Big FPGA design moves to the cloud

A Singapore-based start-up believes it has a way of applying the parallel computing resource offered by internet connected servers in the cloud to the design of complex FPGAs, writes Richard Wilson

Altera wafer

If computing resource is an issue when planning the design of your next high spec Altera FPGA, then perhaps cloud computing may hold the answer.

Using the cloud’s potential for parallel computing and addressing resource issues makes sense. But it needs the necessary tools.

Computing services firm Plunify believes it has them and is offering customers a cloud-based FPGA design service.

Singapore start-up Plunify’s cloud service now includes Altera’s Quartus II design tools for Stratix, Cyclone and Arria devices.

According to Harnhua Ng, vice president for Plunify, “The rising complexity of FPGAs and complex CPLDs can benefit from using the computing horsepower available through the cloud.”

“This, along with Altera Quartus II, provides a powerful platform for designers,” said Ng.

Plunify’s tool is FPGAAccel Web, a desktop plugin, which gives access to the Quartus II tools.

With FPGAAccel Command Line, the Plunify for Quartus II tools can be incorporated right from the command line.

Hardware developers use the plugin to offload CPU- and memory-intensive tasks to Plunify’s managed cloud and run them in parallel.

According to the company, tasks like synthesis and place-and-route can be selectively sent for remote processing. The FPGAAccel client can also be used when traveling or at a remote site.

The results are made available via both command-line and web-based interfaces.

Focusing on timing closure as a particularly resource- and time-consuming process, Plunify has implemented algorithms into the FPGAAccel client to help users achieve timing closure as quickly as possible.

What may convince users to consider using the parallel computing resource the cloud can offer are the escalating verification times for high density FPGA designs.

The FPGA design service will offer a range of processing capabilities depending on the device complexity, including analysis and verification tools.

It should help with compute-intensive processes such as simulations, regression testing and timing closure, which eat up resource.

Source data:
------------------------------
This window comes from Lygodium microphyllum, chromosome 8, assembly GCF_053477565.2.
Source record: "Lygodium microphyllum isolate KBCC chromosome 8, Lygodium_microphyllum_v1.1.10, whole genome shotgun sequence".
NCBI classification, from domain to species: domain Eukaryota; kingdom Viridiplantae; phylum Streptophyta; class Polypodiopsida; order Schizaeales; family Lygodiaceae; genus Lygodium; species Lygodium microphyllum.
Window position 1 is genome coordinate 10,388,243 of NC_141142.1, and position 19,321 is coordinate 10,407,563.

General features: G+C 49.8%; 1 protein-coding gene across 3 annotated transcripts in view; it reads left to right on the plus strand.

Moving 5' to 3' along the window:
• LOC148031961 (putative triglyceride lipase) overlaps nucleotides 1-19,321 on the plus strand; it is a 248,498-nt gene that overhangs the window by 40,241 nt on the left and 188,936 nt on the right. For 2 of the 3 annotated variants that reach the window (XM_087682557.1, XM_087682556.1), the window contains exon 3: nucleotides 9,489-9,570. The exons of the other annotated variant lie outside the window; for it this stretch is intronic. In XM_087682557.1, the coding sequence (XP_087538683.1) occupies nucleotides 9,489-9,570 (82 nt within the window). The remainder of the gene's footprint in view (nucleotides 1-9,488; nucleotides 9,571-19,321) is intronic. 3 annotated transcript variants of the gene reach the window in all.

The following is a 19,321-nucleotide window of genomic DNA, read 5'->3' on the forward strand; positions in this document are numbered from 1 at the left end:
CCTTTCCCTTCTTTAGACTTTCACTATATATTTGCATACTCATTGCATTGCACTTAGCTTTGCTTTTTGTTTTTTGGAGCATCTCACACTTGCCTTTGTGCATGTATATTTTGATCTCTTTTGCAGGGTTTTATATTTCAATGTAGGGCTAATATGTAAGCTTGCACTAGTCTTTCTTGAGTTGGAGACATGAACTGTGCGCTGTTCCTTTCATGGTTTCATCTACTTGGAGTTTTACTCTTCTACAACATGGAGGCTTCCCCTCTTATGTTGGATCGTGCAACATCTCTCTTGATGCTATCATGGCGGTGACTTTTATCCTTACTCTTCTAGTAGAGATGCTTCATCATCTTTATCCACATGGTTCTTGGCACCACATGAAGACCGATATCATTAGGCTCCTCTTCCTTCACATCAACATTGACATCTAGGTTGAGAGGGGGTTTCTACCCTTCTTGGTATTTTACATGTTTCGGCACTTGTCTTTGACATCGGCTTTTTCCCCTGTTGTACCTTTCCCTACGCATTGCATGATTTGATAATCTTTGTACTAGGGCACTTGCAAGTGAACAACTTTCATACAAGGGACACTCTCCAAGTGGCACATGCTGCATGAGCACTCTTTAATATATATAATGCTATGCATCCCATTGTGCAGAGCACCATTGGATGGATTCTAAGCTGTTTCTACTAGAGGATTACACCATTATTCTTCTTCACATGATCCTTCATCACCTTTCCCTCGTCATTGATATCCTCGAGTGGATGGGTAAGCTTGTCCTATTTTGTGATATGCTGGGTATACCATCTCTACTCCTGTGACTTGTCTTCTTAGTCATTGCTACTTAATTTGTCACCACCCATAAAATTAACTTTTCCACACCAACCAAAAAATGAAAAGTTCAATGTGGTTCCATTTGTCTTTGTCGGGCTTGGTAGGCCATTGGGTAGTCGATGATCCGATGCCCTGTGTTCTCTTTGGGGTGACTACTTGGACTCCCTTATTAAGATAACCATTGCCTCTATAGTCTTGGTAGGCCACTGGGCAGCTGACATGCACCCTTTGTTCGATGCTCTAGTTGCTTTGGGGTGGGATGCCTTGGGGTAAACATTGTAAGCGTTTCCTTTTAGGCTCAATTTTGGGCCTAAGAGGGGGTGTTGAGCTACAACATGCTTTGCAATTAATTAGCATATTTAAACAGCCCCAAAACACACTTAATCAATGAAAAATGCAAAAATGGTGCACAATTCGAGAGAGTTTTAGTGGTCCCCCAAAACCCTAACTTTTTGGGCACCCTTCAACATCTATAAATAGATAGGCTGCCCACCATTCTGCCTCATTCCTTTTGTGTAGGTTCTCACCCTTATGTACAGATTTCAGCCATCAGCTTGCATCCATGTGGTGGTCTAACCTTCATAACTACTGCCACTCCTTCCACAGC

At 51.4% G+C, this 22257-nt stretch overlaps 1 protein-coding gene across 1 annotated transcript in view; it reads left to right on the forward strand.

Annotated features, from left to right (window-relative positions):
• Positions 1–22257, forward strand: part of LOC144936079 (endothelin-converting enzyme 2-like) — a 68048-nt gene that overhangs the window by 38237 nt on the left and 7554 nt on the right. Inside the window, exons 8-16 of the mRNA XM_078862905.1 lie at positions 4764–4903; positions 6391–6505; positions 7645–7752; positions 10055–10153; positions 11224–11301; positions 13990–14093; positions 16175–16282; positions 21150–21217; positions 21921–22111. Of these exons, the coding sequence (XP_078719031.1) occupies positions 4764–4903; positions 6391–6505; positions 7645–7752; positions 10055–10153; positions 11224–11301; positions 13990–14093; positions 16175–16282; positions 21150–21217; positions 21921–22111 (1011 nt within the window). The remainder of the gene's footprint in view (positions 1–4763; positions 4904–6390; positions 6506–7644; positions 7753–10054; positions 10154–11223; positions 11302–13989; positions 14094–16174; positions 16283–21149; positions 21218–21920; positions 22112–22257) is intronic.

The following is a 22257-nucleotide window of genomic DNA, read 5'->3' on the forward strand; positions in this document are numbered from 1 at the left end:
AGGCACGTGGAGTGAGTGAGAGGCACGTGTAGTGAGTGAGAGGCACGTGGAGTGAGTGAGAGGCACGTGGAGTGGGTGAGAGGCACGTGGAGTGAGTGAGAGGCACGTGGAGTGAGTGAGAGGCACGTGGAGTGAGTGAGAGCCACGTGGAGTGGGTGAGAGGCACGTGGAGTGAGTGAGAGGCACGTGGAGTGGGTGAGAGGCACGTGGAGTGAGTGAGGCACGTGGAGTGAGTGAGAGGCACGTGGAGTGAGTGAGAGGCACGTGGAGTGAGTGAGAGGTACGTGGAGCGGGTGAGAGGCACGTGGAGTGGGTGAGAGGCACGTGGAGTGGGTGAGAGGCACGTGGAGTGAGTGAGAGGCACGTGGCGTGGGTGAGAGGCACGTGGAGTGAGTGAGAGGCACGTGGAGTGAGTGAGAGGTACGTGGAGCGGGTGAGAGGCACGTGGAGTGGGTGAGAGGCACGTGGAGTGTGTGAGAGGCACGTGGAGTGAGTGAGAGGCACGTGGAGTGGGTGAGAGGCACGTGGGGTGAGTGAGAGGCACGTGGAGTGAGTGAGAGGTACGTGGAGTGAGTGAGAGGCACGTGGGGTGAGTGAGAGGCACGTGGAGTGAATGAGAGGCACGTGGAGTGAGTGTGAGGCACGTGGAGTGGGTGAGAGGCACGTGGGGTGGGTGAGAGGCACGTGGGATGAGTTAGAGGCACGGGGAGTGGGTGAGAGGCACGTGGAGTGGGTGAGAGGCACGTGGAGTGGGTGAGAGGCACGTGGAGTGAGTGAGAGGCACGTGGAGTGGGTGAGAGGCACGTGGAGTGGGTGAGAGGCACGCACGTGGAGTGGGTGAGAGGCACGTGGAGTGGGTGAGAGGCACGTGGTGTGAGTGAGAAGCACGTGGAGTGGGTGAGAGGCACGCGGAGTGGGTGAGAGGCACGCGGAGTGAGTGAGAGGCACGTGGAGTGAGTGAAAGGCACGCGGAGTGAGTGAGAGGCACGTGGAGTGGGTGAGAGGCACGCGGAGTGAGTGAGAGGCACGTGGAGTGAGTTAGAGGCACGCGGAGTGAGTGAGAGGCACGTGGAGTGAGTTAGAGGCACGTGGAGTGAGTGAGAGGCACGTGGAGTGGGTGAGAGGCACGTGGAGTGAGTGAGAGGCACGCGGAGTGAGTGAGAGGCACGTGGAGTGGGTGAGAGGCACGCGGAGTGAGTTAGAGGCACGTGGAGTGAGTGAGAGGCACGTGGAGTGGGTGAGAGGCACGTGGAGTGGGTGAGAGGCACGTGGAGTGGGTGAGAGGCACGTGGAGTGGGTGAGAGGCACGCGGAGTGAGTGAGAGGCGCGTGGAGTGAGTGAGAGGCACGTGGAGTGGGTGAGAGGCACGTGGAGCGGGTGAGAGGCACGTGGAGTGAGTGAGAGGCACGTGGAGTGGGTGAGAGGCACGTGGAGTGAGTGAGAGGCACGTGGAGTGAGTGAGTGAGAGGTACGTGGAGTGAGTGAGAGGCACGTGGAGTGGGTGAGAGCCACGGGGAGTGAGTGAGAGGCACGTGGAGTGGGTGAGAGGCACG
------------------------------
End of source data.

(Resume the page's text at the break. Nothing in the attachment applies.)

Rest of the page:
According to Ng, the scalable approach of using the cloud is applicable “whether you need 50 or 100 servers to solve the most pressing timing closure, regression testing and optimization issues, or just a few servers to finish up smaller tasks.”

Regression testing can involve running multiple test vectors to quickly detect if something broke as a result of changes in software tools or other elements of the hardware design.

The resource of the cloud can make it possible to evaluate different scenarios in parallel.

Another resource bottleneck can be timing closures, analysing critical paths, modifying design and re-compiling are critical, iterative steps in getting a design to meet timing.

Again parallelism should speed up the process.

According to Ng, uses say being able to run tasks in parallel with a simple script command has been a tremendous help, especially for timing closure.

“With the FPGAAccel client, one can start a series of builds before leaving the office and get all the results the following morning,” said Ng.

“This approach can generate a savings of greater than 50%, with a TCO reduction of between 35 and 55%,” said Ng.

Along with multiple servers accelerating design flow, the cloud provides “secure design collaboration capabilities,” said Ng.

The FPGAAccel client supports a number of FPGA software tools on Windows and Linux platforms, and is available as a free trial.


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